In her presentation to the InterAcademy Council on 14 May 2010 the IPCC Secretary clearly understood what the IPCC is but thought the second draft of the IPCC Report was just an opportunity to make sure the Expert Reviewers’ comments on the first had been properly dealt with. The Chairman did no better claiming that “every stage of the drafting of our report is peer reviewed, and whatever comments we get from the peer review process are posted on the website of the IPCC, and the reasons why we accept or reject those comments are clearly specified.” Yey right. Who reviewed that WWF citations in WGII CH10? No one they were added after the review stage.

The rules are spelt out in just 20 pages of Principles and Procedures, yet Sir Muir and his team relied upon Review Editor John Mitchell to tell him whether the Wahl and Ammann paper was justifiably included in AR4 Chapter 6. Mitchell – remember he said he only did the job in a personal capacity and kept no working papers (see CA) – did not deny Wahl and Ammann missed the deadline but on page 82 of the Report says he was not aware of the issue until after the event. Well read the emails. He was the only one that did not know of the problem.

So Mitchell says the Lead Authors had every right to cite the up to date literature and by implication suggests that the many new citations added months after the second and final Expert Review stage was within the rules. Well if that was within the rules then the two citations Steve McIntyre requested under the “new guidelines” issued after Bergen (Wegman and NRC 2006) should have been used or the Lead Authors should, as the Chairman said, have given and published the reasons that they were not. They were not because WGI TSU never forwarded them to UEA. UEA released the Post Bergen reviewer’s comments in January (Keith Briffa found them on a memory stick). McIntyre’s comment, which was acknowledged by the TSU, is not there!

Now are you getting an idea of why two world class scientists might take the potentially career ending step of discussing the deletion of information that just two days previously I requested in a formal EIR request? Now why do you think that on page 125 my submission is the only one not published without a clear statement of why?

Sir Muir’s legal advice was that it was potentially defamatory. Any accusation is potentially but only actually so if untrue. It was Sir Muir’s job to establish if it was true or not. The documents speak for themselves and the individuals could be asked to account for their actions. That’s what an Enquiry is about. As it is, one of the most discreditable of the emails remains unexplained and John Mitchell has said that Wahl and Ammann was fine. End of story.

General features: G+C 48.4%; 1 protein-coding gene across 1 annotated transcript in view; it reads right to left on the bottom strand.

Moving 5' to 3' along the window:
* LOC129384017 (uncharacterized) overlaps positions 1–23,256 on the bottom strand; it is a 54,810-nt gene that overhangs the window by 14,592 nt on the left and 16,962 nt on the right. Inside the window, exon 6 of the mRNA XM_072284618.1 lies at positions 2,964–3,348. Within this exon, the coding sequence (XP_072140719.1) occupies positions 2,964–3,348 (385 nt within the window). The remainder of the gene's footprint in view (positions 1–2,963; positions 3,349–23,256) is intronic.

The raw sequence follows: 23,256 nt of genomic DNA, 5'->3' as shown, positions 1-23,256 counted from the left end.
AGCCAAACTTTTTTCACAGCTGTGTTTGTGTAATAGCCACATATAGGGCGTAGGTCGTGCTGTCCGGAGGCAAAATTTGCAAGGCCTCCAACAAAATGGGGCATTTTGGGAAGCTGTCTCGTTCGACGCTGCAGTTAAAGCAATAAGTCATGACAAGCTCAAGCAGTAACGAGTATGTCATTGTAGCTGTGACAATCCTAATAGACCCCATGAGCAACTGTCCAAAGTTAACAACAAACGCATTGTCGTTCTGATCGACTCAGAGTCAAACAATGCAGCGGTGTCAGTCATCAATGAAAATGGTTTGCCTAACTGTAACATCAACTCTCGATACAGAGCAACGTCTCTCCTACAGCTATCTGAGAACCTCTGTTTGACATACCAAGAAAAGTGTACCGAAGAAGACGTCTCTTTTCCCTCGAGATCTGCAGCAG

The Wahl and Ammann issue is one that UEA will fight with libel writs and my pockets are not deep enough. However, if anyone wants a confidential – not to be published or distributed – copy of the “banned” evidence, email me at crusub(at)tesco.net

David Holland

Bob Denton said...

This is a summary of Brian Hoskins, Review Editor of Ch 3, to the review panel.


"11. It is important to note however that the IPCC science process is one of assessing science,
not reviewing it. The levels of confidence and uncertainty reflected in the drafts were
based on the consensus of a group of CLAs and LAs who were chosen for their expertise
and experience in relevant fields. Irrespective of whether a paper is published in a peer
reviewed journal, it is the responsibility of the whole team to assess whether a paper’s
conclusions are robust and justify its arguments carrying weight in the assessment.
These decisions for each draft were taken in plenary sessions of the whole team. It is
inconceivable that a paper making significant claims relevant to the work of IPCC and
the Chapter 3 team, would not be considered by the team as a whole."

He, clearly, thinks the IPCC process is one of assessment not review.

Gordon said...

In contrast to IPCC, the Yucca Mountain Project required that every statement of fact come from original sources, all of which were cataloged and housed in the project library. To verify, YMP employed many scientists in the role of checkers. These men and women dredged up every paper or document cited by every author and verified their authenticity and that the authors had correctly interpreted and utilized the works. Result? In one fell swoop, Harry Reid and President Obama, on the basis of pure politics, killed YMP. We spent $11 Billion over 30 years to study this "postage stamp" with rigor, and political ideologues killed it. On the other hand, we have spent only about 3x this amount over 20 years to study the entire planet and its interactions with the universe, which is a bit larger and more complex than a 1,400 acre patch of mountain in Nevada. The climate work, as we see again here, is done with limited rigor, not remotely approaching the level of YMP, yet the politicians and AGW promoters wholeheartedly support it and prophesy a coming apocalypse. Before the developed world jumps over the brink (with $Trillions at stake), I demand that more than one, independent and well-funded "YMP" spring up to check and verify every shred of information, conduct their own, ongoing literature analyses and interpretations and build new, independent GCMs "from scratch." Any climate researcher that would disagree with this idea must suffer from severe myopia.